– Mr. E
    Commented Dec 16, 2016 at 22:17

Warning: this answer is speculation

I believe a cyber war would have two distinctive features:

  • Widespread use of zero day exploits
  • Activation of back doors that were embedded years ago

A typical home or business IT environment is completely helpless against these attacks. While we could do a lot more to defend such systems, I can't see this happening in a timescale that would help once a cyber war has started. A typical cyber security professional would be able to do very little that had any effect on state-sponsored cyber attacks. In fact, we do sometimes see these attacks already: advanced persistent threats (APTs).

Some government systems (and a few commercial) can credibly resist such attacks, mostly by using air-gapped networks. Most of the military/intelligence effort in a cyber war would be launching attacks and defending these critical networks.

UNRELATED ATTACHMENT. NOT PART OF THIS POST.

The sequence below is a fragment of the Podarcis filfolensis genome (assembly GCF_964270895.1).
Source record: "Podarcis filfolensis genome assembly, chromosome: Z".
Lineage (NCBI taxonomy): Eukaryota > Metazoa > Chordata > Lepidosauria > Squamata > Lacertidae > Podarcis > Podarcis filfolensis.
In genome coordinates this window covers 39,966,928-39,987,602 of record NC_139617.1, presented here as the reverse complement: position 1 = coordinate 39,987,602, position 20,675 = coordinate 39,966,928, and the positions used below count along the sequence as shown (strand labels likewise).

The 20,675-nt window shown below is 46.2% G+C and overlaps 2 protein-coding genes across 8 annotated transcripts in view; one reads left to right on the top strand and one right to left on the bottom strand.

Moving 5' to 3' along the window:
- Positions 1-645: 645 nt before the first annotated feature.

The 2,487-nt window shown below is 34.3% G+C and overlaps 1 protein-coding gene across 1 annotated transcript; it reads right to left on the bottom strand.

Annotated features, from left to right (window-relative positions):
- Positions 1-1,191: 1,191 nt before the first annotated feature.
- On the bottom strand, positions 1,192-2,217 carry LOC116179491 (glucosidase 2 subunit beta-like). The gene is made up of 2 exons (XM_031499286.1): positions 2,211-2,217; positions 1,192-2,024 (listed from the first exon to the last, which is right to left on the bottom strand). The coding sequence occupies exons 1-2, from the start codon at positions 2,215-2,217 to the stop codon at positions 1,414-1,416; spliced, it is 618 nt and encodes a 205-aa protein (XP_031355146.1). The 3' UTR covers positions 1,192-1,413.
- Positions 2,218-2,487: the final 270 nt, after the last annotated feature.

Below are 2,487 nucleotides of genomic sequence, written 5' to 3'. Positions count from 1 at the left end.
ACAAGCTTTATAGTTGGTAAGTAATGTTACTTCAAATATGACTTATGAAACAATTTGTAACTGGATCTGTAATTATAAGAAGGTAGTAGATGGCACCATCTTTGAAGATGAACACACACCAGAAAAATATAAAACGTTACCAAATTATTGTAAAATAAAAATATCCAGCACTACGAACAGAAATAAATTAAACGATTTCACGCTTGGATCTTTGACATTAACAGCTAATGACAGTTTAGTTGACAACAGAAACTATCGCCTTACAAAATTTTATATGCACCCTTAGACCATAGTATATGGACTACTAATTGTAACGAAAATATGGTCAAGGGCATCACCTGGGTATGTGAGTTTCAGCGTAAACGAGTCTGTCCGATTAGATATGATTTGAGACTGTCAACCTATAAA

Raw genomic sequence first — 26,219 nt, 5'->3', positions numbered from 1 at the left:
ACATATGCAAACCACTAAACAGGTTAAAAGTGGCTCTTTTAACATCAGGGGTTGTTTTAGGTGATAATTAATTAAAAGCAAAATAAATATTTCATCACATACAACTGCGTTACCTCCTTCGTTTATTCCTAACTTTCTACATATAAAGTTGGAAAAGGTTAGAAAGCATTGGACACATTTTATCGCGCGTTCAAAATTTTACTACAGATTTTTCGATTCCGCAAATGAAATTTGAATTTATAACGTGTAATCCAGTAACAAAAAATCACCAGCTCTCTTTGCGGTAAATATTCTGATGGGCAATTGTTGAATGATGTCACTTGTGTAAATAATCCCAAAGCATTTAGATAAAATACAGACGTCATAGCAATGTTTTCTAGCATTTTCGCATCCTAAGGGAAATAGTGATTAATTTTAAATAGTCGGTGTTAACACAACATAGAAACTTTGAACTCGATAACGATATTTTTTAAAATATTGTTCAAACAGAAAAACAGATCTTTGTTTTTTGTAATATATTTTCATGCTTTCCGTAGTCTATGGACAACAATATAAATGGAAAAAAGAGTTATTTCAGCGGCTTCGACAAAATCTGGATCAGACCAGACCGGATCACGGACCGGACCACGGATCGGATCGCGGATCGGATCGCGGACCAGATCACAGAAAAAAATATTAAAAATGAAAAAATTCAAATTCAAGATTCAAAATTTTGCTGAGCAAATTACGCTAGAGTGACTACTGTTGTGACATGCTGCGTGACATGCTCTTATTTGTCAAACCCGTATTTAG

In a Western country, a lot of the critical national infrastructure (banks, utilities, communications, etc.) is in private hands. Most have programs, such as the CPNI in the UK, where the intelligence agencies keep an eye on the security of these systems. In the case of a cyber war, I expect the cyber military would want to install a number of "black boxes" on their networks. These would probably function somewhat like an IPS, but would be remotely managed by the military/intelligence agencies. Again, your typical cyber security professional would have very little to do with them.


How to prepare? First, if you don't have one already, establish a security policy for your organization. This is a big undertaking that covers a lot of ground - you'll need to consult with a security expert, or at least a book. If you already have a policy, this would be a good time to review it, update it, and get your organization's head to approve it.